The New York Rangers ended the Capitals’ seven-game winning streak on Saturday night after a late goal by budding superstar Mika Zibanejad.
The goal came with 1:32 remaining in the game off a Brenden Dillon turnover in the Capitals defensive zone. The play garnered vitriol from some Caps fans on social media.
— NHL (@NHL) March 21, 2021
Zibanejad’s goal begins with the Rangers trying to clear their own zone along the boards. John Carlson, at the point, is unable to keep the puck in the zone. Pavel Buchnevich grabs control of the biscuit and lobs it on his backhand to the middle of the ice. As the puck slides into the Caps’ end, Dillon races to the puck first as a hard-charging Zibanejad is breathing heavily down his neck.
There is an obvious next play here: Dillon should reverse the play on his backhand to Nic Dowd who is set up at the blue line ready to accept the pass and transition back down the ice.
Instead, Dillon pump fakes, curls, and tries to go to the other side on his forehand. Perhaps Dillon thought in that split second Zibanejad has already closed that lane off or that he’d pick off a backhanded pass, which is a difficult play to make. Or maybe Brenden’s unclear if a line change is happening behind him.
— New York Rangers (@NYRangers) March 21, 2021
Regardless of why, Dillon is now committed to going the other way across the ice. Zibanejad, who did not buy the fake, is now closing with a lot of speed. As Dillon tries to make a play, Zibanejad gets his stick on the Capitals defenseman, whacks him in the ankle, and cross-checks him in the back. Dillon gets bent over and falls to the ice, possibly catching a rut on the ice. He loses control of the puck.
Zibanejad then picks up the loose biscuit and quickly rifles it to the top corner of the net, catching Ilya Samsonov deep in the net. Game over.
“We got the puck out,” Zibanejad explained postgame. “I was basically chasing their D and tried to stay on him. Got a push. I don’t know if he caught a rut or something. He fell and I was able to get the puck, try to get it on net. It went in and it was nice.”
When asked about the play postgame, Capitals head coach Peter Laviolette defended his player.
“It was a tough break,” Laviolette said. “Dilly’s been so good for us and it was one of those bounces that didn’t go our way. We’ll move past it and get ready for the next game. He’s a guy that’s been so strong for us the entire year for so many different reasons and so many different roles. We’ll move past that.”
He added, “I thought we played a better game, I thought we were tighter defensively than last night,” Laviolette said. “I thought as the game wore on, we generated more chances and more looks. We had lots of attempts. They did a good job of blocking shots. We had zone time, we were doing a lot of things we wanted. We were just unable to get it done.”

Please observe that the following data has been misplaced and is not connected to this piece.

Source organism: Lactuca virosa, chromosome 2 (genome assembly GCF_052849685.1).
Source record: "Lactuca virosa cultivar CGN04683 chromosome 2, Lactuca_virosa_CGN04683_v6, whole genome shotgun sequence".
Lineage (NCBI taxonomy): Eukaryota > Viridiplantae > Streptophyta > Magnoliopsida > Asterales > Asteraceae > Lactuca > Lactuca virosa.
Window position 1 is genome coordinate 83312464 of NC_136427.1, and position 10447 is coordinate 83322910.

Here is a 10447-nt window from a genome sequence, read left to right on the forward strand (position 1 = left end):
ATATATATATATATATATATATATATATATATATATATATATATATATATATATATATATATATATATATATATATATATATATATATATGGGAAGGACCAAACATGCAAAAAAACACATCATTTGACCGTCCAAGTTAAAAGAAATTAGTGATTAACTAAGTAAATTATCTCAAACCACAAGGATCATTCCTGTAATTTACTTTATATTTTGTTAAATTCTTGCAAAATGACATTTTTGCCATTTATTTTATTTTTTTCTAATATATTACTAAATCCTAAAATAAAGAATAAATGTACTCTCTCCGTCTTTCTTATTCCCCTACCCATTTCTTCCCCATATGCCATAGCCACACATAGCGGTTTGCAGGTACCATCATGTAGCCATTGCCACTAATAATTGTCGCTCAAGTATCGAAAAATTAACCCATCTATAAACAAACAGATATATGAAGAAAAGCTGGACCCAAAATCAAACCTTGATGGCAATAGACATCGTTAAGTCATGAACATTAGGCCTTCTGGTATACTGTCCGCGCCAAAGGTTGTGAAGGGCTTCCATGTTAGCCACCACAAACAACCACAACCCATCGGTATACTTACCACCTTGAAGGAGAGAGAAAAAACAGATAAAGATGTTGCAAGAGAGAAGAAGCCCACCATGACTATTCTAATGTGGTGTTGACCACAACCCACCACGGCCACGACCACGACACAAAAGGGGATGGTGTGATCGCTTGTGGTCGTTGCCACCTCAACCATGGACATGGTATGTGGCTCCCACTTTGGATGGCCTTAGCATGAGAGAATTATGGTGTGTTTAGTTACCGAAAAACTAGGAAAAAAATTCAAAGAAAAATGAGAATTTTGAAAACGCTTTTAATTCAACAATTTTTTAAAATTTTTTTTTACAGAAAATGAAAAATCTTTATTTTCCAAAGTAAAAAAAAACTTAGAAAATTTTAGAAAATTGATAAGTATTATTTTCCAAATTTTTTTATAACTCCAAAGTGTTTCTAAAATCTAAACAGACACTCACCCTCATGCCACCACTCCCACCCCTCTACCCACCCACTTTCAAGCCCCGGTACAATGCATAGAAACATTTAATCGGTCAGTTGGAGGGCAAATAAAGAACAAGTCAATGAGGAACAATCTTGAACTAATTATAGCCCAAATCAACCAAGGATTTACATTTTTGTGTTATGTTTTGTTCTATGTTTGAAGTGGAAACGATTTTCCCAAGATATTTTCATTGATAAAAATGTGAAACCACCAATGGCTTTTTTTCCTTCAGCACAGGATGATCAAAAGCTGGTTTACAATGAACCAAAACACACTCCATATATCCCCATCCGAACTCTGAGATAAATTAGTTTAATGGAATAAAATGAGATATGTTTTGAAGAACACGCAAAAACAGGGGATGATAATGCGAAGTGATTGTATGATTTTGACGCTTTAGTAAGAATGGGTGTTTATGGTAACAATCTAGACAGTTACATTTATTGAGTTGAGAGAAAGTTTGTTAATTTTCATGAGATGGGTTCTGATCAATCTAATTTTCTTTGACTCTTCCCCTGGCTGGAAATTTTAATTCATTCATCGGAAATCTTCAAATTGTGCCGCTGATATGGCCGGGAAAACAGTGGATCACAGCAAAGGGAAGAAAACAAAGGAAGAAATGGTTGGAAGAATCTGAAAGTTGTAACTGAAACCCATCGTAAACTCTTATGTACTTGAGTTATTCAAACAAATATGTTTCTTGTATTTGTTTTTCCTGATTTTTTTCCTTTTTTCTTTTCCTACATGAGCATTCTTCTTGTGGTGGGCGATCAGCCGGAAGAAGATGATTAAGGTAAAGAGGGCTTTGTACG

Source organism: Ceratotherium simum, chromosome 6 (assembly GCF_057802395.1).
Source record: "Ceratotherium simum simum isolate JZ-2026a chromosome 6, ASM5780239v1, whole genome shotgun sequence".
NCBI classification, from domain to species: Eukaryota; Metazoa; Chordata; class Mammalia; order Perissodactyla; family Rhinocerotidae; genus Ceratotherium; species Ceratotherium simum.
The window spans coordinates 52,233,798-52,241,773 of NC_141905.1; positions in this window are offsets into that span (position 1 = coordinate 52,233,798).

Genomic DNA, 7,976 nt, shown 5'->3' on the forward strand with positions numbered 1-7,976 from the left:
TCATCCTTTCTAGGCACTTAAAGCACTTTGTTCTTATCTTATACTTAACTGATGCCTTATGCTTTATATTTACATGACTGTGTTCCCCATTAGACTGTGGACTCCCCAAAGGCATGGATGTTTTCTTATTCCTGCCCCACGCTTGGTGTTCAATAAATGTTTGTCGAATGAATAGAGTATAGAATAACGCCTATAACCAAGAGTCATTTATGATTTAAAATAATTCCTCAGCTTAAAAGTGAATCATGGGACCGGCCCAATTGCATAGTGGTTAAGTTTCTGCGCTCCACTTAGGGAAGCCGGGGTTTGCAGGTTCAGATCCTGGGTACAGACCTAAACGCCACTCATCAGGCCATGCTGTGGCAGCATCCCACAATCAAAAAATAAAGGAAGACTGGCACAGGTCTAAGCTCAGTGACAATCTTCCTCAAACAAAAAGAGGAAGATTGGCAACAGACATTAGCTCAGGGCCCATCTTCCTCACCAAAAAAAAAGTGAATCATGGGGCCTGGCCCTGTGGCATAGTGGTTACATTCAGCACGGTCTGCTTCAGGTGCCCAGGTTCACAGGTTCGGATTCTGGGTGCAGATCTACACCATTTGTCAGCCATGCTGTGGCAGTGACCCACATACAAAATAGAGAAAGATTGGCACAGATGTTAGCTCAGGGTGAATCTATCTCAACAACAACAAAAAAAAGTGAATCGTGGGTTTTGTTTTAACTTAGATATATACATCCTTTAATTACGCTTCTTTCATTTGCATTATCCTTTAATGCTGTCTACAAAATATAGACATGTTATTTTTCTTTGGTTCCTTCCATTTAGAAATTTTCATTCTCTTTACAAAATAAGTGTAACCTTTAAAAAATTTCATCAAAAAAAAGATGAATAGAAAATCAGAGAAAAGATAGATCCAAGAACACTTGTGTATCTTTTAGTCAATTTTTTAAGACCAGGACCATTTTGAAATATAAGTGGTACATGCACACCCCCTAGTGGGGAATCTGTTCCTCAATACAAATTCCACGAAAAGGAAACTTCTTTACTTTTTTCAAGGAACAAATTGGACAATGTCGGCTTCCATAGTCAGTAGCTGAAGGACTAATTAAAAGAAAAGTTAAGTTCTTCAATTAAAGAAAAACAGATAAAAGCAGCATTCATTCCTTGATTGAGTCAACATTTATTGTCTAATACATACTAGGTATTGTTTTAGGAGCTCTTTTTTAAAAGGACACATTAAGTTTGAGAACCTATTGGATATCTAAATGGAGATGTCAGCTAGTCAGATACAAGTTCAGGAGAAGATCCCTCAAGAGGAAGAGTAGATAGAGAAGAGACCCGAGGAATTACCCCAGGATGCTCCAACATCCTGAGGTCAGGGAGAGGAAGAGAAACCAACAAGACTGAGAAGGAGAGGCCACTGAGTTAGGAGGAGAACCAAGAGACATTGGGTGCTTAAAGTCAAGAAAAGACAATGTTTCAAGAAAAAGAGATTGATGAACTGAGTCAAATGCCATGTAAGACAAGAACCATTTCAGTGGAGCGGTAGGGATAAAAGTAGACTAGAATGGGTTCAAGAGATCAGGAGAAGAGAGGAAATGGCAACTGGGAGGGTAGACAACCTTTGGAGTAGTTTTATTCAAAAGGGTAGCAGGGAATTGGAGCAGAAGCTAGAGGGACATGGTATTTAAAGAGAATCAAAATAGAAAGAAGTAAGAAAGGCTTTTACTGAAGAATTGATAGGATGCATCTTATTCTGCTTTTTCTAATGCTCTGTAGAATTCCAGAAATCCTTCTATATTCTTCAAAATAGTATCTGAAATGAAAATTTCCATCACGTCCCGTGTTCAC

In hockey, sometimes a big blip overshadows the underlying play of a team, garnering an overreaction out of fans. The most noticeable thing, like a bad turnover or a poor pass, is going to be much more memorable than a team going 0 for 4 on the power play (which the Caps did) and only scoring one goal in the game. And that play is going to be magnified when a team has won seven-straight games and 11 of their last 12 games.
Tonight, what happened was that a great player, Mika Zibanejad, made a great play and that one mistake was the deciding factor because the Capitals didn’t put up enough offense. It happens. We forgive and we forget.
What we should worry about though is Brenden Dillon’s underlying play all season long. Among Capitals’ defensemen who have at least 120 minutes of 5v5 ice time, Dillon is in dead last in shot attempts percentage (48.2), high danger chance percentage (46.1), and expected goal for percentage (48) per Natural Stat Trick.
Brenden Dillon (48.3 SA%) appears to be a passenger, Of the top-ten Washington defensive pairings by ice time, when you rank them by shot-attempt percentage, Dillon’s in last (with TVR), 8th (with Carlson), and 7th (with Schultz). If anyone deserves a night off, it’s not 43-year-old Zdeno Chara; it’s Dillon. I am a bit lost as to what he brings to the table right now. Especially when you consider who’s waiting in the wings.
For how incredibly likable and physical Dillon is, he seems to be struggling in Laviolette’s fast-moving system which requires good skating, good puck skills, and aggressiveness. What the Capitals should or should not do about that fact is what’s more worthy of debate as the team tries to make its second championship run in four seasons.
— KP8 (@KP8Design) March 21, 2021
Update: An earlier version of this post misidentified Richard Panik at the point. It was John Carlson.
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